Distinguished Lecture: On-Chip Self-Interference Cancellation for Full Duplex Radios and Other Applications

#radio #transceiver #elf-interference/signal #cancellation #linearity #bandwidth #convergence #of #adaptation #algorithms #and #suppression #depth

Several efforts of the last decade have demonstrated the ability of a radio transceiver to simultaneously transmit and receive using the same frequency band – this is commonly referred to as in-band full duplex communication.

This presentation will explore similarity and differences between the problem of self-interference/signal cancellation in very diverse applications from the perspective of noise, linearity, cancellation bandwidth, convergence of adaptation algorithms and suppression depth. Two examples of integrated self-interference cancellation will be presented (i.e., for neural interfaces and wireless communication) that define the state-of-the-art with respect to linearity, noise and the ability to adapt on-chip cancellation filters in real time.

  Date and Time




  • Date: 10 Nov 2021
  • Time: 03:15 PM to 04:15 PM
  • All times are (UTC+01:00) Stockholm
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  • Co-sponsored by Joachim Rodrigues


Prof. Chris Rudell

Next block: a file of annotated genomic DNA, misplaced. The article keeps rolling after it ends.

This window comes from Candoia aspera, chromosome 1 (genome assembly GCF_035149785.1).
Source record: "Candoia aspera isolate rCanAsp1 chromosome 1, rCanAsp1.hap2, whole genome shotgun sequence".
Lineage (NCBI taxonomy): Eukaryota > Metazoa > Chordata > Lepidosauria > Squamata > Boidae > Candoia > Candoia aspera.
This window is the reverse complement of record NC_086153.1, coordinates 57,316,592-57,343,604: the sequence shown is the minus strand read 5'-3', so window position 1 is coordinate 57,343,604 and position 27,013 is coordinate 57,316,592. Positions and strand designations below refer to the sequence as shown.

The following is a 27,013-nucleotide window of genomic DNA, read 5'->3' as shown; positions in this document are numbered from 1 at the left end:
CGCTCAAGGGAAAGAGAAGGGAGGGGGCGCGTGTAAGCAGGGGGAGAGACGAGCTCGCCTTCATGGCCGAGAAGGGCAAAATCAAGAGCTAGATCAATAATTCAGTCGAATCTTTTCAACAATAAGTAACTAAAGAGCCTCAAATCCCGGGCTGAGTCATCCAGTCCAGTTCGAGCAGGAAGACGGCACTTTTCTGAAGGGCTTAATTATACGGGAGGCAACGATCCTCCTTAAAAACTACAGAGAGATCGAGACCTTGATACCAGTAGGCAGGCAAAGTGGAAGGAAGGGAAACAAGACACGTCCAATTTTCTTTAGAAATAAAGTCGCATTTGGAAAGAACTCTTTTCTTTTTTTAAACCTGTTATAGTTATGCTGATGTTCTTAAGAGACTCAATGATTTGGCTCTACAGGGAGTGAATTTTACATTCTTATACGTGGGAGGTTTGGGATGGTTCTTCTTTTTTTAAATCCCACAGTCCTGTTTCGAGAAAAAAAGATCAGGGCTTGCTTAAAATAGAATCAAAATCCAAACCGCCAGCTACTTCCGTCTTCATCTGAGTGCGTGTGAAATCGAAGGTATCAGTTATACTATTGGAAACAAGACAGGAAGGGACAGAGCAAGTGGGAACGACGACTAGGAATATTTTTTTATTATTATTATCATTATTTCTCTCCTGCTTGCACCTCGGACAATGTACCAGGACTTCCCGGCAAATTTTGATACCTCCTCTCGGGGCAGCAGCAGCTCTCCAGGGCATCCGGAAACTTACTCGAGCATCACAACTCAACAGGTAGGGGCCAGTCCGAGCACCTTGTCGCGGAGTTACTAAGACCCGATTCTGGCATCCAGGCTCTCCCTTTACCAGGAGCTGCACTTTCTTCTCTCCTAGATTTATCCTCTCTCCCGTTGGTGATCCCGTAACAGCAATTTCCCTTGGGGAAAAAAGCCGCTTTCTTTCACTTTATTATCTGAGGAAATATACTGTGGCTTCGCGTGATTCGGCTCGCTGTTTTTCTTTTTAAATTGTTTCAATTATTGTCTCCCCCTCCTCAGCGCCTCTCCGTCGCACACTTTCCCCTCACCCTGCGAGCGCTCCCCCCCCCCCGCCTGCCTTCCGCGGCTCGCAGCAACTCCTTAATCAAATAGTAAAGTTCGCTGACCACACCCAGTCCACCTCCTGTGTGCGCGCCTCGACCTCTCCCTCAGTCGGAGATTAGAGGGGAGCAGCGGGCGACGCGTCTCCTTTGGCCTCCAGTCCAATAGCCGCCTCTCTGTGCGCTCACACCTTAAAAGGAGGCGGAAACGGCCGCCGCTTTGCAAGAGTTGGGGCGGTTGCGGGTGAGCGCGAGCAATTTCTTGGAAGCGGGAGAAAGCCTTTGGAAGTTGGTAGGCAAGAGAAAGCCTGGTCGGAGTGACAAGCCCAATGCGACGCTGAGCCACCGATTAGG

On-Chip Self-Interference Cancellation for Full Duplex Radios and Other Applications


Jacques Christophe “Chris” Rudellreceived degrees in electrical engineering from the University of Michigan (BS), and UC Berkeley (MS, PhD). After finishing his PhD, he worked for several years as an RF IC designer at Berkana Wireless (now Qualcomm) and Intel Corporation.  In January 2009, he joined the University of Washington, Seattle, where he is now an Associate Professor of Electrical and Computer Engineering. He is also a member of the Center for Neural Technology (CNT) and co-director of the Center for Design of Analog-Digital Integrated Circuits (CDADIC).

While a PhD student at UC Berkeley, Dr. Rudell received the Demetri Angelakos Memorial Achievement Award, a citation given to one student per year by the EECS department. He has twice been co-recipient of the best paper awards at the IEEE International Solid-State Circuits Conference, the first of which was the 1998 Jack Kilby Award, followed by the 2001 Lewis Winner Award. He received the 2008 ISSCC best evening session award, and best student paper awards at the 2011 and 2015 RFIC Symposium. Chris is the recipient of the National Science Foundation (NSF) CAREER Award. He served on the ISSCC technical program committee (2003-2010) and on the IEEE Radio Frequency Integrated Circuits (RFIC) Symposium steering committee (2002-2013), where he was the 2013 General Chair. He was an Associate Editor for theIEEE Journal of Solid-State Circuits (2009-2015). At present, he serves on the technical program committees of the IEEE European Solid-State Circuits Conference(ESSCirC) and the IEEE Custom Integrated Circuits Conference (CICC).


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